Today’s health care landscape requires expert nursing care for clients with dementia. Unfortunately, most nursing students dislike providing dementia care. Lack of students’ self-efficacy may account for some of the negativity surrounding dementia care, and learning activities to increase self-efficacy may be one means for increasing positive feelings. The purpose of this article is to describe and evaluate a clinical learning activity designed to increase the self-efficacy of students in meeting the psychosocial needs of clients with dementia. The experience involved 39 baccalaureate nursing students and included the implementation of a therapeutic activity in a long-term care setting. Evaluation involved discussing the activity before and after implementation, observing the students perform the activity, administering a survey before and after the activity, and completing a clinical log addressing the major objectives. Evidence from the evaluation suggests that the experience promoted increased self-efficacy in students.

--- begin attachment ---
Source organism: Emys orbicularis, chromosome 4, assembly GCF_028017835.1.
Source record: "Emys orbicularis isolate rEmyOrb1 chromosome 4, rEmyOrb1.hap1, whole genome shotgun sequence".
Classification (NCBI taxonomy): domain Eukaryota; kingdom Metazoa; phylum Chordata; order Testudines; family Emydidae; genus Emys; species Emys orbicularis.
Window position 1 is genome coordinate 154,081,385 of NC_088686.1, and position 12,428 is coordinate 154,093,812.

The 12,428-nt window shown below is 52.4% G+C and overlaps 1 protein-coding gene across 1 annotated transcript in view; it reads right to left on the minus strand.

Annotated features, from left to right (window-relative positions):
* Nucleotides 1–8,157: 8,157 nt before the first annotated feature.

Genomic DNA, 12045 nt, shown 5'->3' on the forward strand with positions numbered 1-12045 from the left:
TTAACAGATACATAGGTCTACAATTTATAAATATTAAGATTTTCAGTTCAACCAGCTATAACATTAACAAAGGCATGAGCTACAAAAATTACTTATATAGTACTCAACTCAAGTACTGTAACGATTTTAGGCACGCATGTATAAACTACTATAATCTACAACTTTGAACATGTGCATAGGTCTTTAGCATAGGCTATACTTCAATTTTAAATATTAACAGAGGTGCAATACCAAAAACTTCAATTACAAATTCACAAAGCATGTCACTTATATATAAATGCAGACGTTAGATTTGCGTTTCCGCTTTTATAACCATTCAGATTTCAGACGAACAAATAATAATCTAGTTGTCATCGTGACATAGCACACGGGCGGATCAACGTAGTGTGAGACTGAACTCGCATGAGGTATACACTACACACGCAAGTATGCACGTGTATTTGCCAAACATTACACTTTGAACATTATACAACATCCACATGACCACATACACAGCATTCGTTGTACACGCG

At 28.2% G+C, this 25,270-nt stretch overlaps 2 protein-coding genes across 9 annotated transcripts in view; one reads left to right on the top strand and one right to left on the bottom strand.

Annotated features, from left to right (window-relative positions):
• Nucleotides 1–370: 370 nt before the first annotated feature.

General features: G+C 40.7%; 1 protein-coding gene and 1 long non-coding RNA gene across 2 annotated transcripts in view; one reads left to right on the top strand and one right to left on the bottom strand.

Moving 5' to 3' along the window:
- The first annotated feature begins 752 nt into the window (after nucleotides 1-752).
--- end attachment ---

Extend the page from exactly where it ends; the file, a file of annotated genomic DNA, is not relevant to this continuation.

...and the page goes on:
Ms. Jordan is Nursing Instructor, Department of Nursing, University of Central Arkansas, Conway; and Ms. Church is Clinical Nurse Specialist, Washington Regional Medical Center, Fayetteville, Arkansas.
The authors have disclosed no potential conflicts of interest, financial or otherwise.
The authors thank Dr. Pao-Feng Tsai, University of Arkansas for Medical Sciences, who reviewed and edited this article before submission.
Address correspondence to Kerry Jordan, MSN, APN, ACNS-BC, CNL, Nursing Instructor, Department of Nursing, University of Central Arkansas, 201 Donaghey Avenue, Conway, AR 72034-0001; e-mail: email@example.com.